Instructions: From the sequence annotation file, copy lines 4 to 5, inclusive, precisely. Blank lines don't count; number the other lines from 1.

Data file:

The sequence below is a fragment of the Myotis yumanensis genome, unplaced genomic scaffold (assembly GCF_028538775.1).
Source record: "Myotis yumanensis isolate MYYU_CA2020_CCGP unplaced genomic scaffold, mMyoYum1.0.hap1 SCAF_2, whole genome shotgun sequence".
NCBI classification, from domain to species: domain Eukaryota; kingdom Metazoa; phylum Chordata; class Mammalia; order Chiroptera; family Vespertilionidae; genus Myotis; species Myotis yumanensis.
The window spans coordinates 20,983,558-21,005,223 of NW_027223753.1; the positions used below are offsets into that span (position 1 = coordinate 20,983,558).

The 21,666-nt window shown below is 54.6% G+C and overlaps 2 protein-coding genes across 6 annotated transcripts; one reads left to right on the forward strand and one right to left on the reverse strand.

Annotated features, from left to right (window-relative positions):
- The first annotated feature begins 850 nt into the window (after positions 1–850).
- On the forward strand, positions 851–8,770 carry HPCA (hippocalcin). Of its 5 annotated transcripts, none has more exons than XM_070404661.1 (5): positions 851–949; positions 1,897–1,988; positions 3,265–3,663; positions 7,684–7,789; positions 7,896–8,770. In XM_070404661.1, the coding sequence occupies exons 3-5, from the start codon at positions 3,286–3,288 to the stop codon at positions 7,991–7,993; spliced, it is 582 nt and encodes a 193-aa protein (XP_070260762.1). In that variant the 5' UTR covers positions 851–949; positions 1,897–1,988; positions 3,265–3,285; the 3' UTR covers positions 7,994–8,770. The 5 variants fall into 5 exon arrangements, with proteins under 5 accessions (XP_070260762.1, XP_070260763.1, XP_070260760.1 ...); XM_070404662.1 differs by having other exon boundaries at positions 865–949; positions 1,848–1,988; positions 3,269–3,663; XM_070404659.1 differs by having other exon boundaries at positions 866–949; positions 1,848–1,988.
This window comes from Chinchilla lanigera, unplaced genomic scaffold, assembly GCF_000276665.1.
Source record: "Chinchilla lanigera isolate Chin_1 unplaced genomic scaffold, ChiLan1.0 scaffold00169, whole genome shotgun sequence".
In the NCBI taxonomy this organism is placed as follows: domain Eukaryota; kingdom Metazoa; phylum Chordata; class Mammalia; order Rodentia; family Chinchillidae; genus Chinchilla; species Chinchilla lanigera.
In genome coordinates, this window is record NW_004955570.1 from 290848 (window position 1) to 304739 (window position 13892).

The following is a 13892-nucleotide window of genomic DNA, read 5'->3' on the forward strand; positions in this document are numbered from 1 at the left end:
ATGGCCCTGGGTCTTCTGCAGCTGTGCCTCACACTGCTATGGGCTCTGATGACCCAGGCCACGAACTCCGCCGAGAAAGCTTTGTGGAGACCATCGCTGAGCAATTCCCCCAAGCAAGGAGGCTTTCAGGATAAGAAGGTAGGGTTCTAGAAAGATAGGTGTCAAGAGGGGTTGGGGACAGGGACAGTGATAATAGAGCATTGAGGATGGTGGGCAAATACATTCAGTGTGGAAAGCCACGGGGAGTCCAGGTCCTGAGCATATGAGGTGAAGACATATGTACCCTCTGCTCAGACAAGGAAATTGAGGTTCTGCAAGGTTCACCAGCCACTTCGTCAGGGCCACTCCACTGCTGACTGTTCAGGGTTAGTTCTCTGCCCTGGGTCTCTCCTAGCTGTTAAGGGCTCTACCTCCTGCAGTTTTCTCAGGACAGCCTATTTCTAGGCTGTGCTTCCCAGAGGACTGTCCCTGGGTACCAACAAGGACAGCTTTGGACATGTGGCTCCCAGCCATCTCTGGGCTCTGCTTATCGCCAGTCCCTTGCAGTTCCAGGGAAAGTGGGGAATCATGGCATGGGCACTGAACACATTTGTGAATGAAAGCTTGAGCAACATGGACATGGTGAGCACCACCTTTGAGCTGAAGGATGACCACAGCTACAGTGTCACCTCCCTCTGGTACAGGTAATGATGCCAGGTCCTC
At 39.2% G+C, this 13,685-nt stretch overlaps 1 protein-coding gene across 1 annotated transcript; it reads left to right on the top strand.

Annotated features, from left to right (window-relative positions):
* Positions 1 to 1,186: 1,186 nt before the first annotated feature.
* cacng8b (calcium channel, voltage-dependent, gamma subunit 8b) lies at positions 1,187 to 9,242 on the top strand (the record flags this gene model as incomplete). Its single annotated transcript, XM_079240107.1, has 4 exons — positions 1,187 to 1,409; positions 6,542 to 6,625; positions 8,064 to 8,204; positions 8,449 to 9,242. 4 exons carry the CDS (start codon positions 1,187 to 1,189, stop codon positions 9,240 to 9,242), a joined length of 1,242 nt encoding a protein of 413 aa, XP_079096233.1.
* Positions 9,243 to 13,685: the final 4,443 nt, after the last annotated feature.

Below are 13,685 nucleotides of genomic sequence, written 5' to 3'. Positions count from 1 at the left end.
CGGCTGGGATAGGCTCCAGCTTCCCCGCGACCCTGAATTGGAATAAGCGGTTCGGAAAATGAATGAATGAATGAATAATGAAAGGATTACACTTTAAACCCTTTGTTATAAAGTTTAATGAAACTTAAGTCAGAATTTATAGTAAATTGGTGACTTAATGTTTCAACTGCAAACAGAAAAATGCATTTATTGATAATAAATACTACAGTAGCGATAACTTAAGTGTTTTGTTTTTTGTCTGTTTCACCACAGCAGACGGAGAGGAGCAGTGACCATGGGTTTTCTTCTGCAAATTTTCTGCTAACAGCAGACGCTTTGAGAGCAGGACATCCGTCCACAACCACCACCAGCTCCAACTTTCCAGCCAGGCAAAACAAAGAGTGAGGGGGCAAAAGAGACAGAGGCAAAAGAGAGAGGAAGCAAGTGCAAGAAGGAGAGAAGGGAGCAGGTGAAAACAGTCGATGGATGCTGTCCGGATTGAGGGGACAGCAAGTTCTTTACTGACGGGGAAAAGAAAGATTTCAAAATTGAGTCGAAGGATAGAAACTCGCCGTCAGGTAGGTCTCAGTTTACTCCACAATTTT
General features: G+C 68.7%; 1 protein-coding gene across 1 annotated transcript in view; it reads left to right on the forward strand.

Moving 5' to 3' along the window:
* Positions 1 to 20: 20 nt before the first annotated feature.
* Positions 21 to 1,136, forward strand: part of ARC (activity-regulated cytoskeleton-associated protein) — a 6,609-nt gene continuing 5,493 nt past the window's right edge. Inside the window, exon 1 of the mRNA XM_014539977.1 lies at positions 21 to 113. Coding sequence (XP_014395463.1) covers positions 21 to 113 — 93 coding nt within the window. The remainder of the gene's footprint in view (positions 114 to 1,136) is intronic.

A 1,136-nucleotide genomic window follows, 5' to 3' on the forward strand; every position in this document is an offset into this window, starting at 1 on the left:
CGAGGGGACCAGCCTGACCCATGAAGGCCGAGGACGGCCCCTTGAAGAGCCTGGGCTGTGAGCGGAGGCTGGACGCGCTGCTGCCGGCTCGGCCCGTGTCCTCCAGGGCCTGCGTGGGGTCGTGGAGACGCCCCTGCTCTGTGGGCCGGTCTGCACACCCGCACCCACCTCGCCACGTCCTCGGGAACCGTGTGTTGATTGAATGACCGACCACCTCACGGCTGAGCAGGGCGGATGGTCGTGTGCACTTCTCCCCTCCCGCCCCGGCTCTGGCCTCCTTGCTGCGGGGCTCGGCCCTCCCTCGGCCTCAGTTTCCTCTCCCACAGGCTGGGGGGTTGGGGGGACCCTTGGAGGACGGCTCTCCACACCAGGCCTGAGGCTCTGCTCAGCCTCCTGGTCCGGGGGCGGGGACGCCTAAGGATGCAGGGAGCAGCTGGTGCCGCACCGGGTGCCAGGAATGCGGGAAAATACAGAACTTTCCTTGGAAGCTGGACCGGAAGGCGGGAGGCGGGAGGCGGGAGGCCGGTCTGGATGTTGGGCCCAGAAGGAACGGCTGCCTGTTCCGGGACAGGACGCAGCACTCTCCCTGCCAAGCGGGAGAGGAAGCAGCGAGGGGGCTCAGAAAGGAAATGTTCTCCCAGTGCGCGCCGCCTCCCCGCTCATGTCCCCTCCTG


The window spans coordinates 20,983,558-21,005,223 of NW_027223753.1; the positions used below are offsets into that span (position 1 = coordinate 20,983,558).

The 21,666-nt window shown below is 54.6% G+C and overlaps 2 protein-coding genes across 6 annotated transcripts; one reads left to right on the forward strand and one right to left on the reverse strand.